It’s been dubbed the ‘Fairytale of York’ but this morning David Grace was back cleaning snooker tables.
For while those with sore heads were waking up after last night’s Betway UK Championship final at the York Barbican, 30-year-old Grace was back brushing tables at Leeds’s Northern Snooker Centre with his usual 7.30am start.
It is a job for which Grace gets out of bed every morning, earning extra cash to help pay the bills and fund his snooker career.
The Leeds potter could have been playing Australian Neil Robertson in last night’s climax, but he missed a simple pink to the centre – after some breathtaking potting at 5-4 down on Saturday evening had handed him the chance to take his semi-final with China’s Liang Wenbo to a deciding frame.
His “shocking miss” left Grace gutted, but the world No 81 had stunned the sporting world by simply reaching the last four.
He was the underdog in every match he played, but came out victorious against Andrew Higginson, world No 17 Robert Milkins, Jack Lisowski, former world champion Peter Ebdon and Martin Gould.
Against Gould, Grace was 5-1 down on Friday evening, but rallied to reel off five successive frames to win 6-5 in a late night finish.
He was back on the baize less than 14 hours later for his lunchtime semi-final with Liang, but any fears of exhaustion were erased when he moved 3-1 and then 4-2 in front.
Liang rallied to take the next three frames, but Grace refused to wilt and looked to have forced a deciding frame, only to strike the pink against the jaw of the centre pocket.
“Calling it a rollercoaster is about right,” said Grace. “I was never in total control, even at 4-2 up.
“He made a nice century and he started to get all the table time. I couldn’t get anything going – even when I had half chances, things that had been going right all week were going wrong.
“It was a shocking miss on the pink at the end – it was just a twitch to be honest. I potted harder balls than that in the break and I’d done the hard work. Maybe I should have taken a few more seconds over it because I might have rushed it, but there’s no excuse for missing.
“I’ll be back to work on Monday cleaning snooker tables – and I deserve to be after that loss I think.”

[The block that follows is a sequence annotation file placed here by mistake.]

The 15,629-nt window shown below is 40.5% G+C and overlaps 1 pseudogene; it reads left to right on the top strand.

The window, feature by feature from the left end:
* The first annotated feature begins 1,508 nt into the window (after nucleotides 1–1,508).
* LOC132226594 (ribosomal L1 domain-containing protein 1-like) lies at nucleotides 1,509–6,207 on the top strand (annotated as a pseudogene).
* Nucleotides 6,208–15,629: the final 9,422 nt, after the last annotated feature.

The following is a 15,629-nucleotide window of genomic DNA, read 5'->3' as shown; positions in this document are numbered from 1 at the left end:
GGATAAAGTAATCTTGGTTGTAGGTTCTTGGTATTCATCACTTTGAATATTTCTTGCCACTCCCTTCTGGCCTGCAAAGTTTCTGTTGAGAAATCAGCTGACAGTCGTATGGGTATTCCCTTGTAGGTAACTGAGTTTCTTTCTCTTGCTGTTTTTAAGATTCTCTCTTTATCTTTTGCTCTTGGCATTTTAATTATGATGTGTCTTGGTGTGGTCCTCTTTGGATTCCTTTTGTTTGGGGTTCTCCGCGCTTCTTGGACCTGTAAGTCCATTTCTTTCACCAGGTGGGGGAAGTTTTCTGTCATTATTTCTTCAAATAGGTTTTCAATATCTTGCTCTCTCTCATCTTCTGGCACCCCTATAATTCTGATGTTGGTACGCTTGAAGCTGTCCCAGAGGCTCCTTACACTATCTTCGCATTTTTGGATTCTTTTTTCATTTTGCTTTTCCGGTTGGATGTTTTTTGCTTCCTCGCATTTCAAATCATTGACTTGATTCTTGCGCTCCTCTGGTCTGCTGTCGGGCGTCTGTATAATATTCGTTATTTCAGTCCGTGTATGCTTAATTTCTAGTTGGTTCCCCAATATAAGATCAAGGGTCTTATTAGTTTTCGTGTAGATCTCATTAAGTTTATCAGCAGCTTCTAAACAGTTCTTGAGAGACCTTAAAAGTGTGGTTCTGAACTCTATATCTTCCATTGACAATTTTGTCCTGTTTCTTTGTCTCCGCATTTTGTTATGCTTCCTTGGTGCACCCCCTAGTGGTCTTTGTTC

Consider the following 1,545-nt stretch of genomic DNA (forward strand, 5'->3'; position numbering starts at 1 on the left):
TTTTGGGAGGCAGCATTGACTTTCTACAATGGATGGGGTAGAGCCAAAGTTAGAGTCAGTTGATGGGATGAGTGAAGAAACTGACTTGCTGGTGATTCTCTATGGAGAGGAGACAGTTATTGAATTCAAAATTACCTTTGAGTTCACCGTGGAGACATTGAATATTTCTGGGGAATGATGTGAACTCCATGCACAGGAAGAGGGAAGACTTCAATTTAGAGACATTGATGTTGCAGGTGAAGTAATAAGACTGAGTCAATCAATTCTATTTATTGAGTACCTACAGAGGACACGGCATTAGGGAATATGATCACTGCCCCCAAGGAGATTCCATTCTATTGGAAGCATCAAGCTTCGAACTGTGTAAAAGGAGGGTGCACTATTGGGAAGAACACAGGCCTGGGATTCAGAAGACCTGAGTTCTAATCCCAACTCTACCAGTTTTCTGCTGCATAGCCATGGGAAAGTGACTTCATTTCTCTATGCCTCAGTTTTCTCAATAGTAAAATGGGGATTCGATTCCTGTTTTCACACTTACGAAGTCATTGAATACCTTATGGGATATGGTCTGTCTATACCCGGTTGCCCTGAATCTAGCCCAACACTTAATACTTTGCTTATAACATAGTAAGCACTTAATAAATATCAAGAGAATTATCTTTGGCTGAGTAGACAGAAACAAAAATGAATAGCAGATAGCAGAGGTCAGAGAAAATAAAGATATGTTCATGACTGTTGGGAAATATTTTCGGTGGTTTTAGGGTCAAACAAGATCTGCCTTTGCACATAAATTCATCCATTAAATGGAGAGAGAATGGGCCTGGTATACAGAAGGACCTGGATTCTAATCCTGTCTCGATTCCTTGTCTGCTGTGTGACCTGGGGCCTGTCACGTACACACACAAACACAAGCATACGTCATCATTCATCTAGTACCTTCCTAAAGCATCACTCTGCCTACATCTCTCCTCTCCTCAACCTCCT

For reaching the semi-finals – by far his best result since turning professional in 2008 – Grace banked £30,000.
This will rocket him to 63rd in the world rankings – into the coveted top 64 who earn Tour spots for next season – and along with the £9,000 he collected at this year’s Shanghai Masters, Grace has doubled his career earnings. For a player who ran out of clean shirts during his extended stay in York – he had to return to his Bradford home and fiancee Gemma for clean laundry – Grace’s rise from obscurity was truly amazing.
After his first-round win over Higginson, Grace revealed how the £4,000 prize would help pay for his wedding in the Spring.
In an interview with The Yorkshire Post, he joked how his fiancee wanted a honeymoon a little more exotic than Barnsley for the China Open qualifiers.
Now, after making a mockery of the rankings system, Grace can afford to look further afield than South Yorkshire.
“I’ve loved every single minute of this experience – just being involved in such a big tournament and going through the rounds,” said Grace.
“I was dead and buried against Martin Gould in the quarter-final, so if you’d have said to me then I would be in the semi-finals I would have taken it.
“But obviously the way that’s (the semi-final) gone, I’m gutted. I’ve said all along that I’ve not been consistent enough, but you can have one really good week and that’s your best chance of getting in the top 64.
“I’ll still need plenty more results to stay on the tour, but at least I have given myself a chance.
“It’s good money and money like I’ve never seen before in my life, so when that comes through into my bank account that will be unreal.”
For world No 29 Liang – a former player at Sheffield’s Star Snooker Academy, but now based in Romford – victory saw him jump into the world’s top 16 and a place at next month’s Masters.
“I played really badly in the first four frames but before the second session my coach just told me to control the table,” said Liang. “Two years ago I’d have lost this match. This year I’ve learned a lot – I’ve watched John Higgins and Neil Robertson who are good players under pressure.”